The U.S. economy has changed dramatically since the passage of the PDA. Today, the hourly jobs that American workers strive to balance with their caregiving responsibilities are very often not good jobs. Life is harder for many U.S. workers: the bottom 30 percent of families must find a way to get by on income that has decreased, in real terms, by 29 percent since passage of the PDA – even though family earners work more hours now than they did 30 years ago.4
Today’s jobs are not likely to involve production of goods; the United States economy continues to shift away from manufacturing and toward the service sector.5 Studies estimate that between one-quarter and one-third of Americans work low-wage jobs in growing service sector fields including retail, janitorial and cleaning, care provision, and food service.6 And the trends in the service sector are toward low-wage, part-time jobs.7
In a 2011 report, Joan C. Williams and Penelope Huang of the Center for WorkLife Law summarized the dilemma faced by low-income families in this way:
Three elements create a widespread lack of work-life fit. First, low-wage families have higher loads of family care. Second, they lack the financial resources to purchase stable, reliable child- and elder-care. Third, their just-in-time jobs just don’t fit the day-to-day realities of their lives.8
Some low-wage hourly workers are tied to rigid schedules, with no ability to take a break or adjust their schedules even in the most trivial way to accommodate caregiving needs. Other low-wage workers might envy a rigid work week: workers in health care and hospitality settings often receive little notice of their work schedules, face mandatory overtime, and struggle to arrange care around unpredictable, unstable demands for work.9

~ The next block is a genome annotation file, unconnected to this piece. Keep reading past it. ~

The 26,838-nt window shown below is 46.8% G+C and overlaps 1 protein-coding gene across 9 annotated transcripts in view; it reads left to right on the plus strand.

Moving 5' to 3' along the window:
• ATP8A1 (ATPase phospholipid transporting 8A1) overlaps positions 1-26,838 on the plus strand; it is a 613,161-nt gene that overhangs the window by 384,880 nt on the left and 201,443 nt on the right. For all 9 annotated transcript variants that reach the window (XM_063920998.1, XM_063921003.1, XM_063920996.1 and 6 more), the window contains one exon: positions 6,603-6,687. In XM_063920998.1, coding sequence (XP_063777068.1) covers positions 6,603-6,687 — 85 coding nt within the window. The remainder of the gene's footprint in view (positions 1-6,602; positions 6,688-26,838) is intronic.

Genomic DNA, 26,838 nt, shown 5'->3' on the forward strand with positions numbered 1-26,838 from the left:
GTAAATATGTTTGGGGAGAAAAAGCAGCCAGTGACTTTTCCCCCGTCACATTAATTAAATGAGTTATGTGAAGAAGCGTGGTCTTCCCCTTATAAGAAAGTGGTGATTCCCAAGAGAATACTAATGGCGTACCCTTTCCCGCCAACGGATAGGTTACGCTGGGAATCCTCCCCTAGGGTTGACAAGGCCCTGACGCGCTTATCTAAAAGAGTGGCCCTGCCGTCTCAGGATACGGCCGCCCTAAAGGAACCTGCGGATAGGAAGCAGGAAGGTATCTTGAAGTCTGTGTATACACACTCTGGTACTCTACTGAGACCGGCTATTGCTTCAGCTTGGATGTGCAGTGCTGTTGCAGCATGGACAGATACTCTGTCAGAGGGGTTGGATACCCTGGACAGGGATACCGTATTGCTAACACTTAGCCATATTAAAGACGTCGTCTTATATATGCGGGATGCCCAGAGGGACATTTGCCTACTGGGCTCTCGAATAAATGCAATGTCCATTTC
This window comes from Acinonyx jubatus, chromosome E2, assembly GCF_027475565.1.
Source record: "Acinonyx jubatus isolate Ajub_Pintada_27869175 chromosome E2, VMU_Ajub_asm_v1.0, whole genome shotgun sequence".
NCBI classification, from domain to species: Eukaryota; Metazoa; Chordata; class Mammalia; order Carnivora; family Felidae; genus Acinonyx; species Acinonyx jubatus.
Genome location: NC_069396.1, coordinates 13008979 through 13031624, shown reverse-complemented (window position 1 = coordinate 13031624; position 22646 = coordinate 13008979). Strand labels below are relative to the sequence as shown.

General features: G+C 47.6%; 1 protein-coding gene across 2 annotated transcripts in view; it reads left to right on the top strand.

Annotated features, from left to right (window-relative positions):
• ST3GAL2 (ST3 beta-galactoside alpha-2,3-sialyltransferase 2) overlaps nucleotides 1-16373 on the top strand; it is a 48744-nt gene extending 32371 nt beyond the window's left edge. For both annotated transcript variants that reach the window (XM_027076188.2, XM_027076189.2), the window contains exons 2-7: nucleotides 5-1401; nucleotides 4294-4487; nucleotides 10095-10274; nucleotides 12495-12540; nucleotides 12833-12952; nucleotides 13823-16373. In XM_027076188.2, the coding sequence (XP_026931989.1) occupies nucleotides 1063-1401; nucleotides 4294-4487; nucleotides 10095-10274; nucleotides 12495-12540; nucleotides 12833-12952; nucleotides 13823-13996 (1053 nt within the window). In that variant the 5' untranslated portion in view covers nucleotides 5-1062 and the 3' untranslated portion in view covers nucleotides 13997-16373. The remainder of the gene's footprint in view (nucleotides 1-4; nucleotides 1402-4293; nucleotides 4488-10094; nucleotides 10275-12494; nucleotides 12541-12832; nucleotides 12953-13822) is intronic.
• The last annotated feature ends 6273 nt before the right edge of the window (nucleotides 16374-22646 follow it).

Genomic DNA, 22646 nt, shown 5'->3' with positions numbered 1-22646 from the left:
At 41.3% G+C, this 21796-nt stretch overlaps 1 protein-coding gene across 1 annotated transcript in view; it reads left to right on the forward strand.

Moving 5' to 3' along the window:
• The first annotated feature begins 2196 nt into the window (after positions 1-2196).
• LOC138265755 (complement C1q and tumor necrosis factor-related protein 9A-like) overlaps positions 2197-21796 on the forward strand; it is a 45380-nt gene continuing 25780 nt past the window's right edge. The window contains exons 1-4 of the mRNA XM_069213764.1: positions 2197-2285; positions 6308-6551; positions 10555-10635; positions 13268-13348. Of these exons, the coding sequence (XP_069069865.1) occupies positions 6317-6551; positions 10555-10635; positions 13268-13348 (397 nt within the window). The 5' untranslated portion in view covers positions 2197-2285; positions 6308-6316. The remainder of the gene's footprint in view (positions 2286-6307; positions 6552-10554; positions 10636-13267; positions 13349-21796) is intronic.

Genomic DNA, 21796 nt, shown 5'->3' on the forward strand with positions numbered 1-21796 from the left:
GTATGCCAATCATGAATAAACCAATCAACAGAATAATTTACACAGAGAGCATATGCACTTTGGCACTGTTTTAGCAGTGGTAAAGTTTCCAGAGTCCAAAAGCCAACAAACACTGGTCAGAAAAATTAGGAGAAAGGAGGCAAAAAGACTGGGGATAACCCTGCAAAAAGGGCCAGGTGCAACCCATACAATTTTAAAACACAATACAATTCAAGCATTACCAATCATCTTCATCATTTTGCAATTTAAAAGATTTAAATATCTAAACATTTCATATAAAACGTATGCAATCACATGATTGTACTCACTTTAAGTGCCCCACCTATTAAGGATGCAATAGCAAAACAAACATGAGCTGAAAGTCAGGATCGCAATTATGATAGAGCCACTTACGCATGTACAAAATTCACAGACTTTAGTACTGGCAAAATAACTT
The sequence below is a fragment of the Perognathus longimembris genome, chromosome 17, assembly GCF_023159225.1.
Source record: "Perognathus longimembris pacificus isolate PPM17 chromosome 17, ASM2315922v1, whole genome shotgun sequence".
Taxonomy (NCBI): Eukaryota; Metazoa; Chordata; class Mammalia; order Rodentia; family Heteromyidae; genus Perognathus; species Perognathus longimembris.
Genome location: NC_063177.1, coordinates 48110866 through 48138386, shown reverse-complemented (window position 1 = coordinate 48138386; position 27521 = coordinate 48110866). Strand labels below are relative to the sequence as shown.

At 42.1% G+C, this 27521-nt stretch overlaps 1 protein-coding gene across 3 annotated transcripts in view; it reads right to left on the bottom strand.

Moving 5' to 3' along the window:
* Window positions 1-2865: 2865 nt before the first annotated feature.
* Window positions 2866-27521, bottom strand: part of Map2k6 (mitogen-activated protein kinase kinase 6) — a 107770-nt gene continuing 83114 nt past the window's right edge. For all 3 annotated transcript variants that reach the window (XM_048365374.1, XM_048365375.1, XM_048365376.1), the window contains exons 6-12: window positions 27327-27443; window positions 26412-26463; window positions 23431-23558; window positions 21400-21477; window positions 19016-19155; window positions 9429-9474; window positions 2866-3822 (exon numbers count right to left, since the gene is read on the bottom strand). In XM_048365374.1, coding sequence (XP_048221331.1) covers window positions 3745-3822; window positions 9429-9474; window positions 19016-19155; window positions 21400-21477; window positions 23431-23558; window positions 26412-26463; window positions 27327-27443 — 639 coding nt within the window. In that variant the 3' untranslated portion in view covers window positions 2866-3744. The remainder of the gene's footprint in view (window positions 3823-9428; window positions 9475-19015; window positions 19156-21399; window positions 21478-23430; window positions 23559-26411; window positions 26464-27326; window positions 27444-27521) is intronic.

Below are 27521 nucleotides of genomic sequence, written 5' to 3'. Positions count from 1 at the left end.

Distressingly, low-income hourly workers pay penalties at the workplace for the mismatch between work and family responsibilities. As Stephanie Bornstein wrote in another 2011 report from the Center for WorkLife Law, those workers face “blatant, 1970s-style pregnancy discrimination; little tolerance for tardiness or absences, regardless of the exigent circumstances; and a near total lack of flexibility at work.”10
And yet, for many low-wage, part-time workers, including hundreds of thousands represented by SEIU, the need to address work/life balance has not emerged as a rallying cry. This result may stem from the fact that experts and policymakers have frequently identified “too much” work as the major obstacle to meeting the demands of family responsibilities.11 While that may be true for many salaried professionals, low-wage hourly workers face different challenges.
Snapshot #1: Janitors
For many janitors and building service members, this conclusion runs counter to the fact that securing more work hours is a top priority at the bargaining table. A typical schedule for building cleaners runs from 8-12 p.m., 5 days a week – just 20 hours of work, often at a low wage rate. As a result, many cleaners must work a second or even third job to make ends meet, further complicating the task of balancing their work and home lives. In this context, “too little” work, not “too much” work, becomes the key work-family issue.12
Snapshot #2: School Bus Drivers
To further complicate the picture, “good” public sector jobs are increasingly becoming low-wage, contingent jobs that offer few family-friendly benefits. For example, SEIU and other unions have worked to organize employees of the private bus service contractors that have replaced public sector school bus service in many communities. Public-sector bus drivers are far more likely to earn decent pay and benefits, and have access to labor-management relationships that facilitate solutions to “non-economic” issues in the workplace, including work/life fit issues. Private-sector bus drivers often work part-time or irregular schedules, and cannot access or afford employer-sponsored health insurance. And should these bus drivers or their children get sick – not an unlikely prospect in a job that involves constant exposure to school kids – many lack paid sick time, and therefore risk income or discipline if they do not report to work. Indeed, this is a widespread phenomenon among low-income workers: Seventy-one percent cannot use leave to care for sick family members.13